Characteristic not implies potentially fully invariant
This article gives the statement and possibly, proof, of a non-implication relation between two subgroup properties. That is, it states that every subgroup satisfying the first subgroup property (i.e., characteristic subgroup) need not satisfy the second subgroup property (i.e., potentially fully invariant subgroup)
View a complete list of subgroup property non-implications | View a complete list of subgroup property implications
Get more facts about characteristic subgroup|Get more facts about potentially fully invariant subgroup
EXPLORE EXAMPLES YOURSELF: View examples of subgroups satisfying property characteristic subgroup but not potentially fully invariant subgroup|View examples of subgroups satisfying property characteristic subgroup and potentially fully invariant subgroup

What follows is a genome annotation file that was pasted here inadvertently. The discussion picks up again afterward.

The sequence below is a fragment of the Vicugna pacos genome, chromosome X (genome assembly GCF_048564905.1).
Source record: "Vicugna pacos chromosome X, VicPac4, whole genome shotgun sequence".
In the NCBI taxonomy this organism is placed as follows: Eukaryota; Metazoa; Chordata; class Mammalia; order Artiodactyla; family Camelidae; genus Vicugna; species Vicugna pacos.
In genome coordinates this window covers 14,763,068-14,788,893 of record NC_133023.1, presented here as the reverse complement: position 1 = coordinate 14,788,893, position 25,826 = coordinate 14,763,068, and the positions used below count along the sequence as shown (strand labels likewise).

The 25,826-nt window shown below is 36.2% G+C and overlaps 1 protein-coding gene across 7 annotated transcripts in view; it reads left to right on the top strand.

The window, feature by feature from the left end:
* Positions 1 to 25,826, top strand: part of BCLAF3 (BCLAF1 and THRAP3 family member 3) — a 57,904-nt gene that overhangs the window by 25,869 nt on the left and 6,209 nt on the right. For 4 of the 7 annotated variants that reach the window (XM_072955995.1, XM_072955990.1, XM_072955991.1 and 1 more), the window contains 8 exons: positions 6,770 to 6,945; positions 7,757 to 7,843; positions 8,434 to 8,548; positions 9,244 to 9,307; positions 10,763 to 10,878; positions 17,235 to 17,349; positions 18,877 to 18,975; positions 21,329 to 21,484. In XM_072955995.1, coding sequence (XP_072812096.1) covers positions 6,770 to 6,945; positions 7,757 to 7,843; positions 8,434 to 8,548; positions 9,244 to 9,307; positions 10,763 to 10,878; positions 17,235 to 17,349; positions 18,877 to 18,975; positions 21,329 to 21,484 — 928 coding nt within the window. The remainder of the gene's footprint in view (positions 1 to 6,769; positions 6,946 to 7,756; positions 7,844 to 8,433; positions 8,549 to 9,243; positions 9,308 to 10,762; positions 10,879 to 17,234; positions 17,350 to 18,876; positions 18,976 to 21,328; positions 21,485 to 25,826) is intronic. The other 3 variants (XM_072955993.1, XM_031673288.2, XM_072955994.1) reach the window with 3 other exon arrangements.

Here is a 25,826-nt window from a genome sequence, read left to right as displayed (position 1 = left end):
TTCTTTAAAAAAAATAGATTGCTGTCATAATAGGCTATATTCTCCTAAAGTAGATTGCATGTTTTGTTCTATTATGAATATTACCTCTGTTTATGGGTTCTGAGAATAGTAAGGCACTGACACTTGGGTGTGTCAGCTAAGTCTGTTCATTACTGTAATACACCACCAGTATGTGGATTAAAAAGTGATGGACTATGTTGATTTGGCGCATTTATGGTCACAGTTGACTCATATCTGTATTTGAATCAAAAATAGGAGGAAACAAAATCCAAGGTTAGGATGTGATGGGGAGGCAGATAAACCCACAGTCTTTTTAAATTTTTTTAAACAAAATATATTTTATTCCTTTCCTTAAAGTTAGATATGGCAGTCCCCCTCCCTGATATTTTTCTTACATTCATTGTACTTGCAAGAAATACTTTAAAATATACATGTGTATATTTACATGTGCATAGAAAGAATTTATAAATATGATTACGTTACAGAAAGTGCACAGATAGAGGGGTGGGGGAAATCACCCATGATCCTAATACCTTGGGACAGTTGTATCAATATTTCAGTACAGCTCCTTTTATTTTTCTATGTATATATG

- Normal not implies potentially fully invariant: There exists an example of a group and a normal subgroup of such that is not fully invariant in any group containing .
- NPC theorem: This states that if is a normal subgroup of , there exists a group containing such that is a characteristic subgroup of .
Let and be a group-subgroup pair as given by fact (1). By fact (2), there exists a group containing such that is a characteristic subgroup of .
We want to show that there is no group containing such that is fully invariant in . The reason for this is: if such a group exists, it would also contain , so we'd have a group containing in which is fully invariant. This contradicts the choice of and as being examples for fact (1).